PORTLAND -- The way people get their mail could be changing. Law makers are proposing cutting door-to-door mail delivery service, meaning that some might never see their letter carriers.
The US Postal Service would install "cluster boxes" in all neighborhoods-- even older, established ones.
The groups of locked mailboxes are already popular in new-home developments.
California Rep. Darrell Issa came up with the idea that would save the postal service $4.5 billion dollars a year. That's compared to the estimated $3 billion in savings that cutting Saturday mail delivery would have saved.
The Postal Service dropped that idea earlier this year.
The National Association of Letter Carriers opposes the idea, saying it would cut up to 100,000 letter carrier jobs and eliminate the unique role letter carriers play within their communities.
"If the mail is sitting in their mailbox from the day before, we knock on the door," said Kevin Card, president of the local branch of The National Association of Letter Carriers. "We save lives every single day in this country, you just don't hear about it because it's just what we do."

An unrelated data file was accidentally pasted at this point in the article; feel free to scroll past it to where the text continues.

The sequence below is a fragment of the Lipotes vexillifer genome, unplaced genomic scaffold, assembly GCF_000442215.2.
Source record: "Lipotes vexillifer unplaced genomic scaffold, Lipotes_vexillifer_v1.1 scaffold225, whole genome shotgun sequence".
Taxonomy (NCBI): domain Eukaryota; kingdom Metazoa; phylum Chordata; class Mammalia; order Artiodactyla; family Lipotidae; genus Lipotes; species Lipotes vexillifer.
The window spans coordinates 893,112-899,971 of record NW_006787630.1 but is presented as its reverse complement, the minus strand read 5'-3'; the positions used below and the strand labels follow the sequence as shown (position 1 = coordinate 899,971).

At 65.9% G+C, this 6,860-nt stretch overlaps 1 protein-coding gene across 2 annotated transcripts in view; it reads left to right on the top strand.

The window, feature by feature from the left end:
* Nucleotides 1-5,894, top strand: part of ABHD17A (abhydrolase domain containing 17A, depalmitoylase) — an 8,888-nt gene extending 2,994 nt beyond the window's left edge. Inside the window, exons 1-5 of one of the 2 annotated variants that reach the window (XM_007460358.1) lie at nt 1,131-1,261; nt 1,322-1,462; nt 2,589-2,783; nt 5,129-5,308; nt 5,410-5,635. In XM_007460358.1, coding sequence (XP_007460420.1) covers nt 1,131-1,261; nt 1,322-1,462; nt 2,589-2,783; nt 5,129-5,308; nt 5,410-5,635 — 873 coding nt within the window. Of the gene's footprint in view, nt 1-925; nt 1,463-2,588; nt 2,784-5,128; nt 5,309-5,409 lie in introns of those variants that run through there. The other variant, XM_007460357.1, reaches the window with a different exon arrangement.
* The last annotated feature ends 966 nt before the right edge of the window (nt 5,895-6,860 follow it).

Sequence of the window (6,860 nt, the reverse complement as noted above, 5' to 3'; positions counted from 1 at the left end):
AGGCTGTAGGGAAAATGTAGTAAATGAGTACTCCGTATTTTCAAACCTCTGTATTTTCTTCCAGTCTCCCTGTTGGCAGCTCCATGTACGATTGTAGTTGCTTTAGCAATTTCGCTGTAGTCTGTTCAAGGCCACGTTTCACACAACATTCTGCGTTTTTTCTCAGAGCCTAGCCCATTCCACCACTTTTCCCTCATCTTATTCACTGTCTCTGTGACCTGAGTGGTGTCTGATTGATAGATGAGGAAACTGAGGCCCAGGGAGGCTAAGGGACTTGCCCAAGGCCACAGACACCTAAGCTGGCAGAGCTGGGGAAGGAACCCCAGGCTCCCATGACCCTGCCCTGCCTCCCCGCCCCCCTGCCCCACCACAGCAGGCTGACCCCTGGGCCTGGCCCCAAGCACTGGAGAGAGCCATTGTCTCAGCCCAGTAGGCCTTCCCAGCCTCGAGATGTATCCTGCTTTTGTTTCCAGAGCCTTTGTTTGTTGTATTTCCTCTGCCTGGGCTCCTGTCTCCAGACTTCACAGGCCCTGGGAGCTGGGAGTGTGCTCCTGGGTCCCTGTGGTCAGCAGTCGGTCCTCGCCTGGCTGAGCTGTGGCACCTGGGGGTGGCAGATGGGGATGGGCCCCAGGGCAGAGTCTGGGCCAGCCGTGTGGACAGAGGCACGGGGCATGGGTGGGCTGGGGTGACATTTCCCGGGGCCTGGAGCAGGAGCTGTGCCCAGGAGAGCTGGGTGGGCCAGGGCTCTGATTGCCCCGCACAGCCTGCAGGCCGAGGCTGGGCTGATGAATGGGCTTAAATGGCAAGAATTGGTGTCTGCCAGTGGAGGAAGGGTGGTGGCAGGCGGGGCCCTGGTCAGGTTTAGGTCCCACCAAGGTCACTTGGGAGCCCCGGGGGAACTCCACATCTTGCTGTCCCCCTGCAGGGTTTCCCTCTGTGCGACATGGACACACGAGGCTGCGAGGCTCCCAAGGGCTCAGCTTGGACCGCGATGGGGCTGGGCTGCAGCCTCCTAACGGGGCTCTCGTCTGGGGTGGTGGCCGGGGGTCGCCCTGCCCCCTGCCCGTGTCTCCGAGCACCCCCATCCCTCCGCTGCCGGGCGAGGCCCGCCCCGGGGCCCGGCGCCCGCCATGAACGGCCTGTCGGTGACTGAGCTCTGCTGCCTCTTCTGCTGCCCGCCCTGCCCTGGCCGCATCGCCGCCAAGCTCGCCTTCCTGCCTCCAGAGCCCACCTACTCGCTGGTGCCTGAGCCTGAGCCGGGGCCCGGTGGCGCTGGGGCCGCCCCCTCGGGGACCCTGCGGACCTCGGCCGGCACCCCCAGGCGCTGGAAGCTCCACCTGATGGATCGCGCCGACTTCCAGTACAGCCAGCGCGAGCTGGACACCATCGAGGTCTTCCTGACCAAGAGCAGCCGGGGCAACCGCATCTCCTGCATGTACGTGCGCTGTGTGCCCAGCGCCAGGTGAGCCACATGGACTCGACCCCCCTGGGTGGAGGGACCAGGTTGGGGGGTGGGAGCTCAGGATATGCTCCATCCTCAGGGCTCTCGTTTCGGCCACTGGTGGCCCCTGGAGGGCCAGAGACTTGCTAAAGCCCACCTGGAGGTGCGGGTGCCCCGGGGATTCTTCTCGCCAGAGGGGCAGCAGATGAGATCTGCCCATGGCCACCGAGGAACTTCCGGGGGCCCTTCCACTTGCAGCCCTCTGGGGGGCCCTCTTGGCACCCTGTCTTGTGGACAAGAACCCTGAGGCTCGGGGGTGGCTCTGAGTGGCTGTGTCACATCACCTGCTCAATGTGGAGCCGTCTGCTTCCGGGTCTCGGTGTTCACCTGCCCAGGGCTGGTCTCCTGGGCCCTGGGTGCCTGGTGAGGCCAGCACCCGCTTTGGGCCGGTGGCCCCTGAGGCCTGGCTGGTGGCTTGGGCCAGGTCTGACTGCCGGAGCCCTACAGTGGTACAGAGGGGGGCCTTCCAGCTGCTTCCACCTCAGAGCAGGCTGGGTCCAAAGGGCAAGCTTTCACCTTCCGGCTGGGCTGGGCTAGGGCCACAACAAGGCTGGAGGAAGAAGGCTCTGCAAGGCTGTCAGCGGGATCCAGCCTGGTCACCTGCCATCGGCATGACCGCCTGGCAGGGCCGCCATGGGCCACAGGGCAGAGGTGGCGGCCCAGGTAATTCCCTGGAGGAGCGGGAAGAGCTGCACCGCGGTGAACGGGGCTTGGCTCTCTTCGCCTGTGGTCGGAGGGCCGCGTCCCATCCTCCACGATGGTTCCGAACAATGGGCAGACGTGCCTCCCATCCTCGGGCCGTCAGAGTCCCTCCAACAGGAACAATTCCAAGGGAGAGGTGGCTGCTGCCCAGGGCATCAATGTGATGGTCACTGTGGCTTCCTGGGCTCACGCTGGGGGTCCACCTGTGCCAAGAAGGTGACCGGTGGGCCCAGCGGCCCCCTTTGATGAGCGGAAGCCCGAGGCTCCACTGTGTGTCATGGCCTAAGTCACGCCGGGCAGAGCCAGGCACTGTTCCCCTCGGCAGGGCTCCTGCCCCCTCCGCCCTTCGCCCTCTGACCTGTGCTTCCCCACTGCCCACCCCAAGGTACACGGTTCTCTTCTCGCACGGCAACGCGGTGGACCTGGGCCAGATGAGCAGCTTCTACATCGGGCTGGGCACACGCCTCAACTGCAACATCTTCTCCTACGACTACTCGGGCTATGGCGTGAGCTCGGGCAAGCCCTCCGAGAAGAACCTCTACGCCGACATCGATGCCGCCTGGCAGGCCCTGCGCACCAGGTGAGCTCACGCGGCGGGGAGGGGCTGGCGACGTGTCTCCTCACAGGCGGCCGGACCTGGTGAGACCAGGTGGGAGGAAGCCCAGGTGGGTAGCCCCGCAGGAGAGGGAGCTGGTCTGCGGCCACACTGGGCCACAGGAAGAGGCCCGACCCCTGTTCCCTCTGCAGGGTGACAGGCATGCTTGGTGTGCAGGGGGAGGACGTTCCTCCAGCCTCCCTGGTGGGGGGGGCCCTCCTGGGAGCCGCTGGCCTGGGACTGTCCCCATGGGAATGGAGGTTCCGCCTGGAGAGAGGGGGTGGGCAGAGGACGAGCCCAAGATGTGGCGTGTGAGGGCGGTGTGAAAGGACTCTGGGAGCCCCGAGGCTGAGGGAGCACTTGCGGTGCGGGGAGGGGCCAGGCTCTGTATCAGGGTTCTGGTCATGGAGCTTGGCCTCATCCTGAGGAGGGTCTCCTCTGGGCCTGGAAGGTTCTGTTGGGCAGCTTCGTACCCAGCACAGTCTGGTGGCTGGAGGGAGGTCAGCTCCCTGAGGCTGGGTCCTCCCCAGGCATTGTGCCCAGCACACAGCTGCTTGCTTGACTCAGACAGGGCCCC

Some neighbors like Arthur Orcutt enjoy having their mail delivered to cluster boxes.
"We know it's secure and nobody's stealing it or putting garbage in our box," said Orcutt.
Other neighbors like Anna Thorn depend on home mail delivery. "My husband is mobility-impaired and if he wasn't able to get to the [cluster box], it would be a hardship for him," said Thorn.
With growing popularity of online bill paying services, The Postal Service continues to struggle with volume.
Even so, Card said cutting door-door delivery is not the answer.
"The people who proposed this thing haven't carried mail before," said Card. "I hope neighbors who appreciate what we do will let their local lawmakers know."